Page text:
If you save up the rental income for 10 years, you'll be able to buy another batch of properties just like the first – so you'll now have income of £1,666 per month.If you're happy with that, then you've already got your strategy: buy properties that will give you a 10% ROI, then wait!In order to get to that simplicity though, you might need to do some seriously brain-straining thinking first.
If you save up the rental income for 10 years, you'll be able to buy another batch of properties just like the first – so you'll now have income of £1,666 per month.If you're happy with that, then you've already got your strategy: buy properties that will give you a 10% ROI, then wait!In order to get to that simplicity though, you might need to do some seriously brain-straining thinking first.Tags: Critical Thinking Teaching Strategies And Classroom TechniquesNull Pointer AssignmentMaths Number Grid Gcse CourseworkWalmart Case StudyChinese Newyear EssayUnity College Application EssayEssay About Rich And PoorThesis Macbeth PaperMary Schmich Wear Sunscreen Essay
That's a great start, but for most people it'll produce an uncomfortable insight: the gap between where you are and where you want to be seems impossibly large!
With the resources you've got now, how are you possibly going to reach your goal in a sensible period of time?
Well, that's where it's time to start thinking about the details of the third step: the strategy you'll use to pursue your goal. It's an unusual way to look at it, but I find it useful – because it tells you (given your timeframe and your goal) how much heavy-lifting your strategy will need to do to keep you on track.
Think of it like this: if you had £10m in the bank and your goal was to make an income of £5,000 per month within a year, you wouldn't need any strategy at all.
Growth is unlikely to happen to any great extent over that time, so you need to optimise for cash in the bank right now.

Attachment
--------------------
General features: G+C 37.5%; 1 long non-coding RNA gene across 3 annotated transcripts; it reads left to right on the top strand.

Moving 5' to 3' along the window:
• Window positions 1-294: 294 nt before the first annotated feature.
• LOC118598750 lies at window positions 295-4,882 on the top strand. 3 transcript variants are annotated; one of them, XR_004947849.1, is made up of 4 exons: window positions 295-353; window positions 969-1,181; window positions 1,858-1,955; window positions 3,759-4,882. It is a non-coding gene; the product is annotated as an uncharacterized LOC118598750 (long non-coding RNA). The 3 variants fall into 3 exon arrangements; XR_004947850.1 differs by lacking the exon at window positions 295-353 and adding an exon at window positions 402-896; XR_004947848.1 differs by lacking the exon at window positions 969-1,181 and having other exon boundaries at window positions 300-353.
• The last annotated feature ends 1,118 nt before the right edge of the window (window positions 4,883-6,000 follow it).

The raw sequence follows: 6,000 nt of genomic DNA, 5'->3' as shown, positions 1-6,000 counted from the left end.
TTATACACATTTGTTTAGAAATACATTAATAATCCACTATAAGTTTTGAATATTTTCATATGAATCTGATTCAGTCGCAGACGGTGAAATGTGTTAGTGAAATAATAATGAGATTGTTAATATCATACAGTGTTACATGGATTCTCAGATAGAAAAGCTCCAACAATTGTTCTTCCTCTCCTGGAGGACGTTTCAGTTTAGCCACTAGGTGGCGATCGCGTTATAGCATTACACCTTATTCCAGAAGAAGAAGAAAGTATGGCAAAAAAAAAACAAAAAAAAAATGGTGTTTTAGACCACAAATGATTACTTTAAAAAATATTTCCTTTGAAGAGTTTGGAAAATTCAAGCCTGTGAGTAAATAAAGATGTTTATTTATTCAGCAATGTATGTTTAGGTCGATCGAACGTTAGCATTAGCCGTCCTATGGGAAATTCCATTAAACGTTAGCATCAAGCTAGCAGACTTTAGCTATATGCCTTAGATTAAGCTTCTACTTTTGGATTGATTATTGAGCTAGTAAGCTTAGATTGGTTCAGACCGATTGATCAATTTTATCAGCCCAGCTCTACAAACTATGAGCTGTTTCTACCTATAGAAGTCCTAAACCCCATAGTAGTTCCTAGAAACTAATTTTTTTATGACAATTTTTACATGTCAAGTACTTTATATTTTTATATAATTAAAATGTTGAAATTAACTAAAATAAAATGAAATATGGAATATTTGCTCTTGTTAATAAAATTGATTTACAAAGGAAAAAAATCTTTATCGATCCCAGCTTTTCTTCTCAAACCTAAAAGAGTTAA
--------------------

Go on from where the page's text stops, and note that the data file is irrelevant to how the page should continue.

On the other hand, if you have a decade before you want to have achieved your goal, Property 2 is probably the better bet.The same is true for “when” – and it's an often-ignored factor that actually cuts to the heart of the most basic of investment decisions.For example, take a choice between two properties: If your goal is to create a certain monthly income within three years, the Property 1 is likely to be a better choice.To give a cheesy analogy, you can't plan a route unless you know where you're starting from.Working out your starting point is the easiest part, because it involves information that's either known or easily knowable to you.So, by this point in the plan you need to: If you need help with this goal-setting process, I co-own Property Hub Invest which offers free strategy meetings.It's often easier to work this stuff out in conversation with someone who knows their stuff, rather than doing it all in your own head.It very much is a “bet” because you're taking something of a gamble on capital growth, but it's got a lot of time to happen – and when it does, your returns will dwarf the higher rental income you'd have made from the other property.That's just one example of why making even simple decisions in your property business are impossible without having that most basic ingredient of your plan: where you ultimately want to end up, and when.It certainly doesn't need to be 100 spiral-bound pages of projections and fancy charts.In fact, the best plan would be so simple that it fits on the back of an index card – meaning that you can commit it to memory and use it to drive every decision you make.